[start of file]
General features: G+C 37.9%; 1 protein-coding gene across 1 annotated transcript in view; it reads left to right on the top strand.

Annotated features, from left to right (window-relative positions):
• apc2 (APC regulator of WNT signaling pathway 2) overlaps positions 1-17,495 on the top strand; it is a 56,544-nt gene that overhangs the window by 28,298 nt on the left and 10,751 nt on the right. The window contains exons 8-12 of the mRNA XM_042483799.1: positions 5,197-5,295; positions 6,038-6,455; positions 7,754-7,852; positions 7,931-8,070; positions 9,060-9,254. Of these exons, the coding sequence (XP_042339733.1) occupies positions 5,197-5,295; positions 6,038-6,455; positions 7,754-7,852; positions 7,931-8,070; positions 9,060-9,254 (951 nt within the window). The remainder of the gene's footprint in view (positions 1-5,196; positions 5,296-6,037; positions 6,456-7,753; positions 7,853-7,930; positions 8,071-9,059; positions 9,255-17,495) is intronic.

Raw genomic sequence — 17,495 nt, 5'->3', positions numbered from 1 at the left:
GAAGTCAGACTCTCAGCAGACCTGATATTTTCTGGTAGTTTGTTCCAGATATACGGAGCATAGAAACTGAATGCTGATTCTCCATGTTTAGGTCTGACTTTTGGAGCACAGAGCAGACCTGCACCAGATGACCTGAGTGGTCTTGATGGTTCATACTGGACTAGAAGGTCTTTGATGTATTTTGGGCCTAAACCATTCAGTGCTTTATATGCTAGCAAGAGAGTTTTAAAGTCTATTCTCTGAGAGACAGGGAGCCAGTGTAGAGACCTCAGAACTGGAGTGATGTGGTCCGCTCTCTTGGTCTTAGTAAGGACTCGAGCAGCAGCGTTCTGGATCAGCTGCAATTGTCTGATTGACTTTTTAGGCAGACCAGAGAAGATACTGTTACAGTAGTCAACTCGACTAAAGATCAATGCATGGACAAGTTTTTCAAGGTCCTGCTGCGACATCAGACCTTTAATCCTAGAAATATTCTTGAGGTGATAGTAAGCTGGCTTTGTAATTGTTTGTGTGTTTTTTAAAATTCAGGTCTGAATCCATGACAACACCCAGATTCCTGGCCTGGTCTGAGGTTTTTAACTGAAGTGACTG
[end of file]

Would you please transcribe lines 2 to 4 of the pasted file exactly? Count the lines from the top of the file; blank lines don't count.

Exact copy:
Annotated features, from left to right (window-relative positions):
• apc2 (APC regulator of WNT signaling pathway 2) overlaps positions 1-17,495 on the top strand; it is a 56,544-nt gene that overhangs the window by 28,298 nt on the left and 10,751 nt on the right. The window contains exons 8-12 of the mRNA XM_042483799.1: positions 5,197-5,295; positions 6,038-6,455; positions 7,754-7,852; positions 7,931-8,070; positions 9,060-9,254. Of these exons, the coding sequence (XP_042339733.1) occupies positions 5,197-5,295; positions 6,038-6,455; positions 7,754-7,852; positions 7,931-8,070; positions 9,060-9,254 (951 nt within the window). The remainder of the gene's footprint in view (positions 1-5,196; positions 5,296-6,037; positions 6,456-7,753; positions 7,853-7,930; positions 8,071-9,059; positions 9,255-17,495) is intronic.

Raw genomic sequence — 17,495 nt, 5'->3', positions numbered from 1 at the left: